sy o aly
P ch an tic                     4%           2%      1%
                                                      6         1%
                                                                 1       3%
  terp n
In erso al                      5%           7%       3%         1%      1%
 eh io
B av ral                      1%3            4%      1 %         4%      6%
 x tial/H m istic
E isten      u an               3%           6%       1%         3%      3
                                                                        1%
 y s
S stem (fam ) ily               4%           4%       1%         3
                                                                1%       7%
G estalt                        1%           1%       3%         1%      2%
 erso al-C tered
P n en                          1%           4%       0%         2%      8%
  d
A lerian                        1%           1%      1 %         1%      2%
  th
O er                            3%           4%       3%         4 %     3%
 o rces: P ch a, J. O &N rcro J. C (2 0 ). S stem o p ch th y
Su         ro ask        .     o ss, . 0 3 y s f sy o erap :
                             th
       sth ritical an sis (5 ed B o t, C : W sw rth
Atran eo             aly          .). elm n A ad o .
     Does Psychotherapy Work?
   Smith, Glass, & Miller, 1980

       Meta-Analysis of 475 studies

       On average at the end of treatment the
        average person is 80% better off than
        someone who was not in treatment people
     Does Psychotherapy Work?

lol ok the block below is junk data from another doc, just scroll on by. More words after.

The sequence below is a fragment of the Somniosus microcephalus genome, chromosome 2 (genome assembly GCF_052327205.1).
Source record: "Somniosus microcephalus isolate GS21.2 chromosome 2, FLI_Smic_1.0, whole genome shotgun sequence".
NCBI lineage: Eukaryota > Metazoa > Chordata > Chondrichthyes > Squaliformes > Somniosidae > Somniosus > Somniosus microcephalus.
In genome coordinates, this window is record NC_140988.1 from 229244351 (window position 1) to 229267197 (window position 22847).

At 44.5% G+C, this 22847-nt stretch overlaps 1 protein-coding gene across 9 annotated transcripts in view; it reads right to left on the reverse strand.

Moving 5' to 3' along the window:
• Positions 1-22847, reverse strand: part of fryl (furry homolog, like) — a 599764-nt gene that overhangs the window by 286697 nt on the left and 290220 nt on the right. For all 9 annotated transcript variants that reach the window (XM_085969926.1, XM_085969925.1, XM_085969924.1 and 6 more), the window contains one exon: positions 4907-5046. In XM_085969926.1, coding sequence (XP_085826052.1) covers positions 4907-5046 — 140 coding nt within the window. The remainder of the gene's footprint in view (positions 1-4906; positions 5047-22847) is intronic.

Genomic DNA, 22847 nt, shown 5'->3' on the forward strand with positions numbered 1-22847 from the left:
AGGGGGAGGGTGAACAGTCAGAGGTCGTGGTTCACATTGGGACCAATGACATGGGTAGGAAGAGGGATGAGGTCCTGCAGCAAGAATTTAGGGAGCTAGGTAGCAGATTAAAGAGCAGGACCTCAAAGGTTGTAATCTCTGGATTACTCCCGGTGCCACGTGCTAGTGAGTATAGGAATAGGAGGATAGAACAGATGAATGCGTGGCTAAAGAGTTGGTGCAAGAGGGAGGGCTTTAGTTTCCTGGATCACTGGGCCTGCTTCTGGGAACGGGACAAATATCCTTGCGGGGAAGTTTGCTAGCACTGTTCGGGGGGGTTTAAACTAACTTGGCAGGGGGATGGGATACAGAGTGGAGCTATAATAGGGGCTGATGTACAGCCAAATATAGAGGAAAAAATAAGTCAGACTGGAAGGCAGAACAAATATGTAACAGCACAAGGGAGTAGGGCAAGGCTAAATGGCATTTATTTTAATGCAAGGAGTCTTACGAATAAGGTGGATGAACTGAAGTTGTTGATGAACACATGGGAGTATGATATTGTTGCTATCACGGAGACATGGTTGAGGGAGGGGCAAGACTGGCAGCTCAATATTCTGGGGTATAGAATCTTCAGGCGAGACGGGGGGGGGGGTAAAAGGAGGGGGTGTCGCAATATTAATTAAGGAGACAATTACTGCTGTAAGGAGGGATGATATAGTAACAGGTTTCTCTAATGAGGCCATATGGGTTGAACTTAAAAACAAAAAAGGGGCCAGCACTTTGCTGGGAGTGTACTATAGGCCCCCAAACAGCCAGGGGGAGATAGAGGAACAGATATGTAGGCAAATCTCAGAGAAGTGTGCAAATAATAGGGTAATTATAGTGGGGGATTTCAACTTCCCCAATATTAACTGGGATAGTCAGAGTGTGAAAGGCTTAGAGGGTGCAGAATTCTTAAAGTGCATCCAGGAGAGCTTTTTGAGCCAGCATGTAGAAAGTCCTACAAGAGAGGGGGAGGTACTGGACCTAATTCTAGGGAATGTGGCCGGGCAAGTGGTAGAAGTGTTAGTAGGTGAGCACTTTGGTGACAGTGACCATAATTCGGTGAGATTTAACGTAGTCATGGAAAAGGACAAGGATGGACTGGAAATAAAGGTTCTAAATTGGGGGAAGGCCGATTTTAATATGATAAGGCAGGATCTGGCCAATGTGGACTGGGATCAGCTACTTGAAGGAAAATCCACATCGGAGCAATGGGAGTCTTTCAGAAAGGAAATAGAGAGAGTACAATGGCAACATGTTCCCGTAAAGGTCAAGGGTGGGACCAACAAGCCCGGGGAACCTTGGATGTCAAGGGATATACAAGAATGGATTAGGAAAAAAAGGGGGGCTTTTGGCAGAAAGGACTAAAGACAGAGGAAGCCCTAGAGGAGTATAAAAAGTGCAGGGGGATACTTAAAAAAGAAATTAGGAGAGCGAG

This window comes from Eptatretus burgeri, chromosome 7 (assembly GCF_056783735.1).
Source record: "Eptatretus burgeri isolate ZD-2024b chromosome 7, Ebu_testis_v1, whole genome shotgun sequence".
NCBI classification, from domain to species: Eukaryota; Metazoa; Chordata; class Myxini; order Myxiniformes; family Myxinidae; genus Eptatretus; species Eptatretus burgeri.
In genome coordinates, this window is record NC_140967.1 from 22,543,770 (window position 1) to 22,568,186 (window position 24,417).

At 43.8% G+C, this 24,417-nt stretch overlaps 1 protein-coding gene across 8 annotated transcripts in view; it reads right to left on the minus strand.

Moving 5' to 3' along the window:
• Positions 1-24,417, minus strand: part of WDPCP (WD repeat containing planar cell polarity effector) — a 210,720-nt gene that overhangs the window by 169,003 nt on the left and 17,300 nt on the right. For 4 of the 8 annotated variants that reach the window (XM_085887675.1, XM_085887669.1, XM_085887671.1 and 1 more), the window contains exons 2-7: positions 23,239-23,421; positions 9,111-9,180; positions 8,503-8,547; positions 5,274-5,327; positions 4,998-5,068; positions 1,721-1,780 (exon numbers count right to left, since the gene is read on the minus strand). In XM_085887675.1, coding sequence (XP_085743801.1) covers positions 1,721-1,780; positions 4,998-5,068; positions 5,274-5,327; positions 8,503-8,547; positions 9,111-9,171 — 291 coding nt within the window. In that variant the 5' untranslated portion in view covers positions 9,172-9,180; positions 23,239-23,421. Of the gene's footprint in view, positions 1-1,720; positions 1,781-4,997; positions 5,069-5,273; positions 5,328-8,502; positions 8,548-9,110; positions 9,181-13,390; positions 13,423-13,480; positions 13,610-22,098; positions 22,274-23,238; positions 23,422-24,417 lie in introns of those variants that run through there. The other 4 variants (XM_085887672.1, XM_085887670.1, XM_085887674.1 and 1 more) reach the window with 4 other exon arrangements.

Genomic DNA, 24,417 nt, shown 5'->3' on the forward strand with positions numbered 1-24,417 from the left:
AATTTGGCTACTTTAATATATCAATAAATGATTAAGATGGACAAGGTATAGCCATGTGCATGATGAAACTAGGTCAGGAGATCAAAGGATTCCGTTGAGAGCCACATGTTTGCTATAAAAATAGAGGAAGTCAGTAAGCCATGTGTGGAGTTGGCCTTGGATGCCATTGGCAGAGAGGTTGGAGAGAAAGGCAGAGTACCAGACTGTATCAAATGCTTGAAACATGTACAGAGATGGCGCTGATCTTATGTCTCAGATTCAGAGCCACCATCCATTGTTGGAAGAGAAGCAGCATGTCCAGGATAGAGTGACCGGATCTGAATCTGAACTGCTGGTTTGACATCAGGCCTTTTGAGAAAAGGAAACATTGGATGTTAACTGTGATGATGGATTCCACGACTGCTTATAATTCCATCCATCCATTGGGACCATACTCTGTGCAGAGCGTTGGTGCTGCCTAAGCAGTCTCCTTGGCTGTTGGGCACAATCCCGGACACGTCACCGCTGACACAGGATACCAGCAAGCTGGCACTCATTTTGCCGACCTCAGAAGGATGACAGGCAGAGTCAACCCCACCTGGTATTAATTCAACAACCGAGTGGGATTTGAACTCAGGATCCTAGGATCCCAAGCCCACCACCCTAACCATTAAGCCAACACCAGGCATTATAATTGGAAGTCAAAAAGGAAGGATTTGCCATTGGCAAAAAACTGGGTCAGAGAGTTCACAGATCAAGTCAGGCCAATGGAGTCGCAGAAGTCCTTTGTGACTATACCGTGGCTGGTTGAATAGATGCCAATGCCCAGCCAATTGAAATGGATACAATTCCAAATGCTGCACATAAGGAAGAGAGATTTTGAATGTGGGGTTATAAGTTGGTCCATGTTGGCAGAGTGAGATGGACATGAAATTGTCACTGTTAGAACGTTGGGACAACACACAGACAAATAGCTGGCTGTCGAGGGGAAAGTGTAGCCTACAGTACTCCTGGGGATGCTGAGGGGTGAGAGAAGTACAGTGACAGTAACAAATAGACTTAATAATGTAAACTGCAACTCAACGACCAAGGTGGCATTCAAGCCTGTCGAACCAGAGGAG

   1994 Consumer Reports Study
       2,900 people saw a mental health professional
         Psychologists (37%)
         Psychiatrists (22%)

         Social workers (14%)

         Marriage counselors (9%)

         Other mental health professionals (18%)

         Additional 1,000 saw family physicians.
     Does Psychotherapy Work?
   1994 Consumer Reports Study

       87% - 92% of respondents who started off
        feel poorly and went to therapy were feeling
        better by the time of the survey.
     Does Psychotherapy Work?
   1994 Consumer Reports Study

       Family doctors did as well as mental health
        professionals in the short-term, but worse in
        the long-term

       No difference between therapy alone and
        therapy plus medication for any disorder
Does Psychotherapy Work?
   1994 Consumer Reports Study

       Active shoppers and active clients did better
        in treatment than passive recipients

       No specific modality of psychotherapy did
        any better than any other for any problem
Does Psychotherapy Work?
   Luborsky, Singer, & Luborsky (1975)

       Dodo Bird Effect – “Everyone has won and
        all must have prizes”

       More focus on what works for specific
        disorders and for specific people
                  How Long?
   Lambert, Hansen, & Finch (2001)

       Found 50% of people improved after 7
        sessions and 75% improved after 14 sessions

       In general, longer-term shows better
        improvements
        Current Therapy Debate?
   Empirically Supported Treatment (EST)
       Division 12 Clinical Psychology


   Empirically Supported Relationship (ESR)
       Division 29 Psychotherapy
                What Works?
   Empirically Supported Treatment (EST)

       Efficacious in randomized controlled trials

       Treatment Manuals

       http://www.psychology.sunysb.edu/eklonsky-
        /division12/index.html
                What Works?
   Empirically Supported Relationship (ESR)
       Demonstrably Effective Elements:

       • Therapeutic alliance
       • Cohesion in group therapy
       • Empathy
       • Goal consensus and collaboration
                What Works?
   Empirically Supported Relationship (ESR)
       Promising and Probably Effective Elements:

       • Positive regard & Genuineness
       • Self-disclosure
       • Management of counter-transference
       • Quality of relational interpretation
                What Works?
   Empirically Supported Relationship (ESR)

       http://smhp.psych.ucla.edu/pdfdocs/aboutmh/
        therapyrelationships.pdf